Stimulated emission depletion (STED) microscopy—a super-resolution approach that reveals cells and cellular components in detail by absorbing and releasing energy in fluorescent dye—has been limited to single-color imaging of living cells. But effective study of active cell processes, such as protein interactions, really requires multicolor imaging. Now, a team of researchers from Yale University has given a boost to cell biology by reaching this goal. The group describes its work in the August 2011 issue of Optics Express.1
|Tubulin and lamin, immunostained with ATTO 647N and KK 114, respectively; a) Raw intensity STED data, and b) channels decomposed by lifetime separation (green: tubulin, red: lamin). (Images courtesy Optics Express)|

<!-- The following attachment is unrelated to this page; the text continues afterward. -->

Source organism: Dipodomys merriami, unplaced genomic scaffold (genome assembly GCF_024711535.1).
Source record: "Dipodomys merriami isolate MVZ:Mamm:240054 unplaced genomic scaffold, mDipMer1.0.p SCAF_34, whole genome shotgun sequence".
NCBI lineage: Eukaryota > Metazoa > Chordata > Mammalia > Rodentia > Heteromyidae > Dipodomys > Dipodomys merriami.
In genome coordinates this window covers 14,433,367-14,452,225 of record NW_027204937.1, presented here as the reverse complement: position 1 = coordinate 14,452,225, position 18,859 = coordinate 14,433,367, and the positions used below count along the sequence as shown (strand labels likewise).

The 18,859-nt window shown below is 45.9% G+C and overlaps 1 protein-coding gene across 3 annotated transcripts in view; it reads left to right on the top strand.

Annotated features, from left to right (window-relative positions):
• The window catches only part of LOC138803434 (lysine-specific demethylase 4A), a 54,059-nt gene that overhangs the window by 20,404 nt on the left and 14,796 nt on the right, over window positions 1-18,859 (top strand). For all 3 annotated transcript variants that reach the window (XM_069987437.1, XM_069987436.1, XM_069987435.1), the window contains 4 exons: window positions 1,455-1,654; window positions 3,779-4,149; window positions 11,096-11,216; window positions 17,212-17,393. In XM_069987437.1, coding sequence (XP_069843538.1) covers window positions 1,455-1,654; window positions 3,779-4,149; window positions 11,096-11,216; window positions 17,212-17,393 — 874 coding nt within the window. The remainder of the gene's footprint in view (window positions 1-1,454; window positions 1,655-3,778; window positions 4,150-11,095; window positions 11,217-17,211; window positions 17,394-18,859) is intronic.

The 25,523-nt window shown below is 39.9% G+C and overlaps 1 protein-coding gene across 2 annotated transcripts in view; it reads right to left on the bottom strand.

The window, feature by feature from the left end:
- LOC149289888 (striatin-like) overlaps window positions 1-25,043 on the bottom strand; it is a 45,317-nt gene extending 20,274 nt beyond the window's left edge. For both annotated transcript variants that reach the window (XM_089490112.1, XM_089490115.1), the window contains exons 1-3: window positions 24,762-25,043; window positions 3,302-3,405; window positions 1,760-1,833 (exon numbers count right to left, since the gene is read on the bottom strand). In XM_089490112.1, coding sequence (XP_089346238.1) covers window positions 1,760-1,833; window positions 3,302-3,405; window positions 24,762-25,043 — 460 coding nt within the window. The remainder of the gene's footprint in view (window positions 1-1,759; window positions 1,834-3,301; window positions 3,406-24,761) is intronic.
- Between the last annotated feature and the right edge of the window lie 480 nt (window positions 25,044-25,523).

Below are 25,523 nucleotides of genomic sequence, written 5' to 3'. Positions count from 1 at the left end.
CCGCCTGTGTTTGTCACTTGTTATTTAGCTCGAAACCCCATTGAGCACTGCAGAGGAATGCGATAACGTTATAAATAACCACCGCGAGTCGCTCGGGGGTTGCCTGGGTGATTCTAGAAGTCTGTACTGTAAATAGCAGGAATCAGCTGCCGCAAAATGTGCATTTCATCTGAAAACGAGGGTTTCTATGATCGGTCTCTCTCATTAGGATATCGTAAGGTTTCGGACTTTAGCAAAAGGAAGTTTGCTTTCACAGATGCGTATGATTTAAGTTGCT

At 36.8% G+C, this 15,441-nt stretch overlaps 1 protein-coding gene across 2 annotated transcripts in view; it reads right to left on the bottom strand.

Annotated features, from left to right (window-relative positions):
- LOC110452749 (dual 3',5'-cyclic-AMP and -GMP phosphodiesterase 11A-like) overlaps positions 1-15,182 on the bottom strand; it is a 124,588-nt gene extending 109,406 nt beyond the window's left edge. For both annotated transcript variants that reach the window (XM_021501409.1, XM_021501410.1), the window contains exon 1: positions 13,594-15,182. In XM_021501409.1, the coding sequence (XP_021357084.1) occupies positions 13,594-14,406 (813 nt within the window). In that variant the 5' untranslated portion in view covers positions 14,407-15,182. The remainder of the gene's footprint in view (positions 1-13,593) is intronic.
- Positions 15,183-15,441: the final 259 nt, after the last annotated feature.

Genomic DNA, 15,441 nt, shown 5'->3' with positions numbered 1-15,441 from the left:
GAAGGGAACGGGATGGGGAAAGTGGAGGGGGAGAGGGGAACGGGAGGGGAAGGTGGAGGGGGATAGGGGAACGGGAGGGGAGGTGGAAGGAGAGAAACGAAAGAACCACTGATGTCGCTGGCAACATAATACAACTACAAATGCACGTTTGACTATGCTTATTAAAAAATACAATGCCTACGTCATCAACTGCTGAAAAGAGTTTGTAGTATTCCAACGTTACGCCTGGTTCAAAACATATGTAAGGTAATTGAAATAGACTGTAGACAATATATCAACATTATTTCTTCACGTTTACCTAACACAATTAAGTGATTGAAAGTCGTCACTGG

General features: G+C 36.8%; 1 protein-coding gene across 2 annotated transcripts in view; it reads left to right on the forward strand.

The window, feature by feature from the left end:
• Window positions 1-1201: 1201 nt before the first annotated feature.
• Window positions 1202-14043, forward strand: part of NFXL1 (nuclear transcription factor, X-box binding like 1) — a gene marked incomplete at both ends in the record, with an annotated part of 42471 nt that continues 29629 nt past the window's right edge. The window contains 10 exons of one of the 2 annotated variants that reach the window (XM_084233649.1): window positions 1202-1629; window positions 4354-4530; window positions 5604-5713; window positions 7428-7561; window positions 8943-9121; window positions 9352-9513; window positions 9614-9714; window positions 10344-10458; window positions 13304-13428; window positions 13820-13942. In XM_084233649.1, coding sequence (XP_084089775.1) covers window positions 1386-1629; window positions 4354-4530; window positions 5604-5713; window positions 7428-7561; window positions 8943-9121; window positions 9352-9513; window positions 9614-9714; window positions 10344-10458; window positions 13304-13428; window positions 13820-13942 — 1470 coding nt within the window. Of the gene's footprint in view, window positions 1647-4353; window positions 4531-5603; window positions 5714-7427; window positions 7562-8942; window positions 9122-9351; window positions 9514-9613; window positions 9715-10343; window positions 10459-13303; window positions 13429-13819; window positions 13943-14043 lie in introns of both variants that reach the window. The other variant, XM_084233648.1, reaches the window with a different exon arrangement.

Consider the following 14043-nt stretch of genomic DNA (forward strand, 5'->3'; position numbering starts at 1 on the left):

The key to the researchers’ achievement was overcoming the challenges of labeling target proteins in living cells with dyes optimal for two-color STED microscopy. By incorporating fusion proteins, they improved the targeting between the protein and the dye, effectively bridging the gap. This enabled them to reach resolutions of 78 and 82 nm for 22 sequential two-color scans of two proteins—epidermal growth factor and epidermal growth factor receptor—in living cells.
The researchers expect that this and other novel approaches will expand live cell STED microscopy to three and more colors, eventually enabling imaging in three dimensions.
1. J. Bückers et al., Opt. Exp. 19, 3130–3143 (2011).